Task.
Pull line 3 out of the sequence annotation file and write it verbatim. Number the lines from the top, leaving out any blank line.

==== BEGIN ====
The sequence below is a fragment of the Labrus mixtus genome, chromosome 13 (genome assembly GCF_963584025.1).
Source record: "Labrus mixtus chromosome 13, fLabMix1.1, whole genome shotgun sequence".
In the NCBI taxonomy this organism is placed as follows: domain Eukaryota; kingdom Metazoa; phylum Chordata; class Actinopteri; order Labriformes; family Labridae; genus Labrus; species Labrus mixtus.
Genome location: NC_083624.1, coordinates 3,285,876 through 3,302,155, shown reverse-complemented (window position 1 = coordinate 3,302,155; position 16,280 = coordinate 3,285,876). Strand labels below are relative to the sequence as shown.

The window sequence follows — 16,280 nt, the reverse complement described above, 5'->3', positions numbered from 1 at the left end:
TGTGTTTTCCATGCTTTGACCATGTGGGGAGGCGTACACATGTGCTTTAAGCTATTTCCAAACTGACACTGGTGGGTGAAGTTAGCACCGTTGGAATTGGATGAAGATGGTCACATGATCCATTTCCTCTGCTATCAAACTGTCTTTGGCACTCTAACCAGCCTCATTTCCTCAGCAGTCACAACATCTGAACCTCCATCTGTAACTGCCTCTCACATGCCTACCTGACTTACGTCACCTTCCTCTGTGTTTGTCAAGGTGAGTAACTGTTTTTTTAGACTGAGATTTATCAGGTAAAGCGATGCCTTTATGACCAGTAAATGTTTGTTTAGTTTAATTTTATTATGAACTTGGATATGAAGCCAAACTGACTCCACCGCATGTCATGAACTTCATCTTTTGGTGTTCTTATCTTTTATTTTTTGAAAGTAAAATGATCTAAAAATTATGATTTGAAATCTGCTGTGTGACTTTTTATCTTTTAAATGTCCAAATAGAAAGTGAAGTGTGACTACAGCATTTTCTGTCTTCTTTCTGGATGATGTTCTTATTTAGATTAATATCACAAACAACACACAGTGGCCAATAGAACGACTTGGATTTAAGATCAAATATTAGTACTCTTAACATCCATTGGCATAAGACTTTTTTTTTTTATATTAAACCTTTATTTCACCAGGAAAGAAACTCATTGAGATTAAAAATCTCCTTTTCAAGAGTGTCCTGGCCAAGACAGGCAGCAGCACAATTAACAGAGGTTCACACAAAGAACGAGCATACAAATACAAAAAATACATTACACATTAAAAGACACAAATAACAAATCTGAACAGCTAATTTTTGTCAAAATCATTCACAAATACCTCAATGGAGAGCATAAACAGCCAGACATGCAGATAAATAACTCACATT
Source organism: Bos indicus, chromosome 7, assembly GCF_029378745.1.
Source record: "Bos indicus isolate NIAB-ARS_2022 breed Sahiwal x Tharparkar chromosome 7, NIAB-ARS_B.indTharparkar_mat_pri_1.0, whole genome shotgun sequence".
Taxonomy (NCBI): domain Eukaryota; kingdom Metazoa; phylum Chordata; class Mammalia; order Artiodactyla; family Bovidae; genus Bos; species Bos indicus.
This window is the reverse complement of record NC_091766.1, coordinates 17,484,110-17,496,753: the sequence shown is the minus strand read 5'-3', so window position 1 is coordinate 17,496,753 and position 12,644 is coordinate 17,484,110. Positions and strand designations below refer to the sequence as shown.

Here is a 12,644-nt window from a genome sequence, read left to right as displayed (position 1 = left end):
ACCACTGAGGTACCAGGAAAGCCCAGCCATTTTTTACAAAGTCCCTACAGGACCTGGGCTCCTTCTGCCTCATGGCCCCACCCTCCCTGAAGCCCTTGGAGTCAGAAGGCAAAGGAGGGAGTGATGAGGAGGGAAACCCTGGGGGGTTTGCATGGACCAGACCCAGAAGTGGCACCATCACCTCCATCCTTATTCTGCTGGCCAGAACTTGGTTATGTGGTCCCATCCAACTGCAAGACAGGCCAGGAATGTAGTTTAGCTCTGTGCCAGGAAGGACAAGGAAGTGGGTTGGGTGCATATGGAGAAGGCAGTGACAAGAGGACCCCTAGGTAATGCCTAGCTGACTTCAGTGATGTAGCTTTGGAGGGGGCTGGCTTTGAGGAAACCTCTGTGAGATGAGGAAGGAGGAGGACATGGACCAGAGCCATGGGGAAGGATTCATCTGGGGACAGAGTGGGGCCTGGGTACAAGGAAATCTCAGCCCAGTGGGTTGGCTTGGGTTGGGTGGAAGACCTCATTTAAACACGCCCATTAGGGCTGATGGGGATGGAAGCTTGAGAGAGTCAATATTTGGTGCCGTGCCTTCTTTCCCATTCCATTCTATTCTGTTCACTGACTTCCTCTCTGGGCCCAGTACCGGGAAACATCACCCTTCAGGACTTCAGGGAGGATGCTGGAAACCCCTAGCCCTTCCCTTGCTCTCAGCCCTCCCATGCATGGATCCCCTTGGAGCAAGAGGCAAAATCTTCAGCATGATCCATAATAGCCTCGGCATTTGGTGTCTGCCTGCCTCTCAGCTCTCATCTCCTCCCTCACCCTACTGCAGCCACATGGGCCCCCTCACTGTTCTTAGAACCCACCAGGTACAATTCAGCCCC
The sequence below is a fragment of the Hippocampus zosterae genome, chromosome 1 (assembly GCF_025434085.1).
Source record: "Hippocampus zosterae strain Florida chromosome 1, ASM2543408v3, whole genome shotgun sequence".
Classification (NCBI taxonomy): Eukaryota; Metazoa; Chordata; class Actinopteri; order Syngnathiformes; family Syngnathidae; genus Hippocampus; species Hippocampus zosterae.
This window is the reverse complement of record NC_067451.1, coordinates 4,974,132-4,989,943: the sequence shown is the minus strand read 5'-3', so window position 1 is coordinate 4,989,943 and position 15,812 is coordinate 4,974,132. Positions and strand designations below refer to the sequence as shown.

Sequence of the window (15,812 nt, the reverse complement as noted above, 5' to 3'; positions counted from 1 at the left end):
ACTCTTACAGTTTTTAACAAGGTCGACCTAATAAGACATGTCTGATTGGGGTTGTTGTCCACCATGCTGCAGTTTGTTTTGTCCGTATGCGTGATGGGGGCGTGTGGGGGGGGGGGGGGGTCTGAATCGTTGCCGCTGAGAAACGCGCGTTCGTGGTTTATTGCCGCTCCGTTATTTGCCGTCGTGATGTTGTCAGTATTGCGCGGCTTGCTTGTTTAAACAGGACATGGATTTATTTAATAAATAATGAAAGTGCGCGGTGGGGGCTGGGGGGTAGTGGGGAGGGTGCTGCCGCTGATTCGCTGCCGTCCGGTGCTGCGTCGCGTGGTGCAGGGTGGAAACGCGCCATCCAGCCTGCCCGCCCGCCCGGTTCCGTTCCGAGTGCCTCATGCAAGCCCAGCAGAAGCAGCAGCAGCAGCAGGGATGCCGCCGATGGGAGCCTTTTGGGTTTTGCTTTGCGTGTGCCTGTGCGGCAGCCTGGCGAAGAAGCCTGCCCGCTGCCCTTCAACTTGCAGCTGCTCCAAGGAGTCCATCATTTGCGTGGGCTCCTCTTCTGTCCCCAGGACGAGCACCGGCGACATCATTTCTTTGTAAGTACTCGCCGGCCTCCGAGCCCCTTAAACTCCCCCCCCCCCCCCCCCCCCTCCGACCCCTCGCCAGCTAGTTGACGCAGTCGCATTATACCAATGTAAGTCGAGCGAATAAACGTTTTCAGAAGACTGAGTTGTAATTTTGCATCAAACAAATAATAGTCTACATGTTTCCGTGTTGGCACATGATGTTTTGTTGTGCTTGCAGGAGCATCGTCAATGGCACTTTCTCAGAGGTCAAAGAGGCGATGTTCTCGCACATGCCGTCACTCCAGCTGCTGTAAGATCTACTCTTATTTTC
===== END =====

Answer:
In the NCBI taxonomy this organism is placed as follows: domain Eukaryota; kingdom Metazoa; phylum Chordata; class Actinopteri; order Labriformes; family Labridae; genus Labrus; species Labrus mixtus.